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Arts & Culture

Here's what Frida Kahlo’s grandniece thinks about the artist’s immersive show in Dallas

People looking at a large projection of a Frida Kahlo self-portrait on the wall of a large art space.
Kyle Flubacker
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Lighthouse Immersive
Frida Kahlo's grandniece approves of the immersive travel exhibition exploring the Mexican artist's life and work.

The family heirs of Kahlo’s legacy say “Immersive Frida Kahlo” is an incredible celebration of Mexican culture.

“Immersive Frida Kahlo” tells the story of an enigmatic Mexican icon who has captured the imaginations of people all over the world, but for Mara Kahlo, the immersive show celebrates the life of her dear grandaunt.

“The exhibition is amazing because not only does it capture Frida the artist, but it captures Frida the woman,” Kahlo said. “The one who cries, laughs, and sings with her guitar.”

Kahlo and her daughter, Mara de Anda, Frida’s great-grandniece, recently made a visit to Dallas to promote the show produced by Lighthouse Immersive. The pair have made similar visits to shows in Boston and Houston.

mara kahlo_mara de anda.png
Kristina Vicario
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Lighthouse Immersive
Frida Kahlo's grandniece, Mara Kahlo, and her daughter Mara de Anda (right) attended a press event at the "Immersive Frida Kahlo" exhibition in Boston.

Under their roles as president and commercial director of the Frida Family Foundation, Kahlo and de Anda protect the artist’s legacy, green-lighting projects that use her image and art.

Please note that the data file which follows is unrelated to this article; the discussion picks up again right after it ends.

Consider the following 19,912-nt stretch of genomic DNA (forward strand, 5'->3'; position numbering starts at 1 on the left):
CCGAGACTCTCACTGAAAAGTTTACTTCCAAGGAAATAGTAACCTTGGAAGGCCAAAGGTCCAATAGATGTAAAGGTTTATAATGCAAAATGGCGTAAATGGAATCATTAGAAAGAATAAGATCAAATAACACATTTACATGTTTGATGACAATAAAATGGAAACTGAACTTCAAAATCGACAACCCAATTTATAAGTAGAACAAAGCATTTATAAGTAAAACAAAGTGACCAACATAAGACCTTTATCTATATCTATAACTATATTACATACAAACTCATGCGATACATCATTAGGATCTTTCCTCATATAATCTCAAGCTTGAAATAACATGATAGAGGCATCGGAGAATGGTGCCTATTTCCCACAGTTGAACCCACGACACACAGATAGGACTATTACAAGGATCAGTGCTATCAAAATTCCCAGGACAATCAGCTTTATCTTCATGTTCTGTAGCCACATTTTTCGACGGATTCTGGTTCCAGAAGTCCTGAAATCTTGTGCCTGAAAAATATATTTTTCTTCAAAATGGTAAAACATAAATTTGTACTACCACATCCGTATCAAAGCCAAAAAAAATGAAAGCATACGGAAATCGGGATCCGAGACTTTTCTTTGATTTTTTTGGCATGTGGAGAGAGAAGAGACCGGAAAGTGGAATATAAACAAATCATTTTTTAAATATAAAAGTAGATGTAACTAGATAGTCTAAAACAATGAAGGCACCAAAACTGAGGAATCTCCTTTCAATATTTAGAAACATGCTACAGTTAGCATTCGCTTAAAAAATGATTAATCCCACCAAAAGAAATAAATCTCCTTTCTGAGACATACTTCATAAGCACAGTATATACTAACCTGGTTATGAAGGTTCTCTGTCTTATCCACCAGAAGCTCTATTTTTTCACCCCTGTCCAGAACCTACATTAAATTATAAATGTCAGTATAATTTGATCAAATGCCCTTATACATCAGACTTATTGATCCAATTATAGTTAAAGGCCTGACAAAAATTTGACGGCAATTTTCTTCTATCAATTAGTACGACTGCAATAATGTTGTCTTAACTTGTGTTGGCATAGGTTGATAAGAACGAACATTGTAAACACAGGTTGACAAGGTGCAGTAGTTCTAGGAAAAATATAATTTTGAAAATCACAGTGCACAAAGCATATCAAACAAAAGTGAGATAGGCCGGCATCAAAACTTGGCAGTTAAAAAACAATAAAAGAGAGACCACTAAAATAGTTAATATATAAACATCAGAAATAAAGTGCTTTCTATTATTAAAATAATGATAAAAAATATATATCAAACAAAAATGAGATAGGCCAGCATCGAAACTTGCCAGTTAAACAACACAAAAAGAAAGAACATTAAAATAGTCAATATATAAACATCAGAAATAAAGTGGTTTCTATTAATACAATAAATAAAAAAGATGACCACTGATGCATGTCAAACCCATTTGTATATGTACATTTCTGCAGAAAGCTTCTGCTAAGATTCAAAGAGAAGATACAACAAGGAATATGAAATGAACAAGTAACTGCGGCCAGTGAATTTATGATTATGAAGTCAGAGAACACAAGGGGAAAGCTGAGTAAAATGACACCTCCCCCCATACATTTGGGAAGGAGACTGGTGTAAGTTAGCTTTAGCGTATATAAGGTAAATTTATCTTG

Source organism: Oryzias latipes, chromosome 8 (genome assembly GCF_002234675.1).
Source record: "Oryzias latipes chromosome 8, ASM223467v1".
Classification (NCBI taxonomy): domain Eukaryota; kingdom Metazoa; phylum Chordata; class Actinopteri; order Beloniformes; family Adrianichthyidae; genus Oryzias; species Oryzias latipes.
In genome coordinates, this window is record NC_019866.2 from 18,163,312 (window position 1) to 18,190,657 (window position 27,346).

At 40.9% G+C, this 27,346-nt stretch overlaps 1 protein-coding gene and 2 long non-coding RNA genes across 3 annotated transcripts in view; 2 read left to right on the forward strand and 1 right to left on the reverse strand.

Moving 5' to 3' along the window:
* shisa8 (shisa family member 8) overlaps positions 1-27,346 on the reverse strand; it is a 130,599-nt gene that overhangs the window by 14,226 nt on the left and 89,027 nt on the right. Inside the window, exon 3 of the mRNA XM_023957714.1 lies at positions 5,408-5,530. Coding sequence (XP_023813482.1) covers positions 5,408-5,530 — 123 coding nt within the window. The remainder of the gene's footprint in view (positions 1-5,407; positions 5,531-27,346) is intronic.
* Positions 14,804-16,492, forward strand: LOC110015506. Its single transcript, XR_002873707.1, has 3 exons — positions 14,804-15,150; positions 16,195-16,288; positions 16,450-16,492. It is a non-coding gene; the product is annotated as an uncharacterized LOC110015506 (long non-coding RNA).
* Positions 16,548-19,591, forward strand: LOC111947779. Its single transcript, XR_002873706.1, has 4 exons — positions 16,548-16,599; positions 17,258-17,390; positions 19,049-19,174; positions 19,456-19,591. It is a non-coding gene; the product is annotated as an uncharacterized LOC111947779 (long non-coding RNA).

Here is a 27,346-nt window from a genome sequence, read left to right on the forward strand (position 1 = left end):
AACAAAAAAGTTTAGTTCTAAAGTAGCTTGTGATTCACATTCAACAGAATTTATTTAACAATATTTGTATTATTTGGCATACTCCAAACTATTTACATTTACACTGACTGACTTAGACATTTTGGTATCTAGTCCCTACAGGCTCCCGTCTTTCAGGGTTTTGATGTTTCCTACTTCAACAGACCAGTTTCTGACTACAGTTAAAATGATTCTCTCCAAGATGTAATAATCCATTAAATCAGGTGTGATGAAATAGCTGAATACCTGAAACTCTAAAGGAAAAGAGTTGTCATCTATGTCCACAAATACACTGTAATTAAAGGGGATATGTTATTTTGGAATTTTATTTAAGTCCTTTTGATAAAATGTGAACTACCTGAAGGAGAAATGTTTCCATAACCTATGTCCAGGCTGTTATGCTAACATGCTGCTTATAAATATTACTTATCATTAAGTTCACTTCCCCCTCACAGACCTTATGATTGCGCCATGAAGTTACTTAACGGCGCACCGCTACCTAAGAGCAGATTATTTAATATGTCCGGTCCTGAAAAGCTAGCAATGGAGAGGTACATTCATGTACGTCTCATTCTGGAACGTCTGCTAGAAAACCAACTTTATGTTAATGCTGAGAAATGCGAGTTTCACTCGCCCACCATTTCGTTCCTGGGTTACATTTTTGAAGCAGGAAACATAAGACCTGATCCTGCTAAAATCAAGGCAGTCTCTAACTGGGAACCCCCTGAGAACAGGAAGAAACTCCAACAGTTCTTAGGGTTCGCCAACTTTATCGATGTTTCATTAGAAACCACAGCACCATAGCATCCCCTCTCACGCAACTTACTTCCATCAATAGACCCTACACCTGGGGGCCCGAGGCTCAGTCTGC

“The family supports the show,” de Anda said. “We developed the exhibition with them, and I think it’s spectacular. Not only does it bring you closer to Frida’s artworks but her life and her three loves: Mexico, family, and Diego Rivera.”

The show takes the audience on a visual journey through the artist’s life using some of her most iconic artworks. Her emotionally intense self-portraits are magnified and projected on the walls of Lighthouse Artspace in downtown Dallas.

It also incorporates photographs of Kahlo’s family, as well as historical imagery from the early 20th century.

“You see a bit of what was happening at the time. A piece of the Russian Revolution and a piece of the Mexican Revolution,” Kahlo said. “You get a sense of her political ideals, her philanthropy, and why she wanted equality for all … For me, it was so important to see my grandmother Cristina on the walls, my mom, my aunts. It’s incredible to somehow reunite all of this under one art space and to connect with Frida.”

Kahlo and de Anda hope the immersive show sparks the public’s curiosity about the artist and about Mexico’s history.

“How incredible, especially for Mexicans, to see their star and icon in a space like this," Kahlo said. "Frida represents our Mexican roots. I think the show opens doors and moves hearts.”

While Kahlo never met her grandaunt, her name acts as a small memento of the artist’s spirit. She’s named after a character from the film “Tarzan and the Mermaids.”

“Mara was the evil mermaid,” she said. “When Frida saw the film, she loved the name, and she would sign letters to her lovers with that name. So, Mara is Frida.”

Got a tip? Email Miguel Perez at mperez@kera.org. You can follow him on Twitter @quillindie.

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